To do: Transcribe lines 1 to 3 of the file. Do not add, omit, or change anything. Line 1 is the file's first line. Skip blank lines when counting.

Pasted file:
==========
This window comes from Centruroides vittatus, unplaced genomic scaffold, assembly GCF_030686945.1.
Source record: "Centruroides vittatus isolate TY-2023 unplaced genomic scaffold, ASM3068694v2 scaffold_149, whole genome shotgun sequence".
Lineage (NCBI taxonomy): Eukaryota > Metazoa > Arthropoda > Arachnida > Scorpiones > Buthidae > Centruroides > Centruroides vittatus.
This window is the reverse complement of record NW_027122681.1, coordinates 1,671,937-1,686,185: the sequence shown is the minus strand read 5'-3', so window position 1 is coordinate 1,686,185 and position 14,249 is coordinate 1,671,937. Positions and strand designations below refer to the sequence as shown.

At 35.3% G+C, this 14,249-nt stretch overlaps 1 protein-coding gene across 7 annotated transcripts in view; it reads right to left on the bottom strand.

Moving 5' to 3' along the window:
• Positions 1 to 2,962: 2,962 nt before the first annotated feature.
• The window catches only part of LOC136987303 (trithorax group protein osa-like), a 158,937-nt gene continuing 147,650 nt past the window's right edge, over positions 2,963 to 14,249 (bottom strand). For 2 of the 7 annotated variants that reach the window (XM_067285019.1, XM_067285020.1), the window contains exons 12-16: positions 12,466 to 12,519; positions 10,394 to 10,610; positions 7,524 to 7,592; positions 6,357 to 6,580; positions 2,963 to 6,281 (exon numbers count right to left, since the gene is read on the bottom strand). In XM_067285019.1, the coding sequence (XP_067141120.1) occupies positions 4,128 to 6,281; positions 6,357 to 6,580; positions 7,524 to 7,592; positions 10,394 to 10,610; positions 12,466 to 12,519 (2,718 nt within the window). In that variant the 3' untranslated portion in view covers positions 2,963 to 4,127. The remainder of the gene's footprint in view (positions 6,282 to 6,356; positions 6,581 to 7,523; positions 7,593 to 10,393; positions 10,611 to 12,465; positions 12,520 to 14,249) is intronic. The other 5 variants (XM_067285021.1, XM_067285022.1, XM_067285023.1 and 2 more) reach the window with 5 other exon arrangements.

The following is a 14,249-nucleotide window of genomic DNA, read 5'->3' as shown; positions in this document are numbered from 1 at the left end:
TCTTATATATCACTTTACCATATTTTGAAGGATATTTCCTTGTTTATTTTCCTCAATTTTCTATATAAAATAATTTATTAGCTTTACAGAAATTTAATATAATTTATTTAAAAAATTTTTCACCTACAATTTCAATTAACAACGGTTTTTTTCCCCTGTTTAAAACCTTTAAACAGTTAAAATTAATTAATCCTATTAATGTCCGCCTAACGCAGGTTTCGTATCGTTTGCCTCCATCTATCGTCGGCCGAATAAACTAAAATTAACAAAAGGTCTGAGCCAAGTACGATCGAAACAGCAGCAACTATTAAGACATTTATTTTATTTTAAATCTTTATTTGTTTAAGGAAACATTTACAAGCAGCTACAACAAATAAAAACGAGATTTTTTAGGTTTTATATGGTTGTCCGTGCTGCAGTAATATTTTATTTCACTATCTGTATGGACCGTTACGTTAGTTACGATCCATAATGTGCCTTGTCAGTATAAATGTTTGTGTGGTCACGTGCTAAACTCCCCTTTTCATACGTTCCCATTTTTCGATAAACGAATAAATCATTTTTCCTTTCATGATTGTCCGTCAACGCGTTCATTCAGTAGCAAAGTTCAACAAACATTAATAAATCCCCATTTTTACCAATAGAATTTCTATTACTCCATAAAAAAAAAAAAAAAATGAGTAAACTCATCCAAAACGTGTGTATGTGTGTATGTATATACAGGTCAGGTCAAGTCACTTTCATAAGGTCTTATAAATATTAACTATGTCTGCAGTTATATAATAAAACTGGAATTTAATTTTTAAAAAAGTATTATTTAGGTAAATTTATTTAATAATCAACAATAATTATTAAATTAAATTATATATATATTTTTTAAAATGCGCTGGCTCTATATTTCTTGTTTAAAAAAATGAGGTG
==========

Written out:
This window comes from Centruroides vittatus, unplaced genomic scaffold, assembly GCF_030686945.1.
Source record: "Centruroides vittatus isolate TY-2023 unplaced genomic scaffold, ASM3068694v2 scaffold_149, whole genome shotgun sequence".
Lineage (NCBI taxonomy): Eukaryota > Metazoa > Arthropoda > Arachnida > Scorpiones > Buthidae > Centruroides > Centruroides vittatus.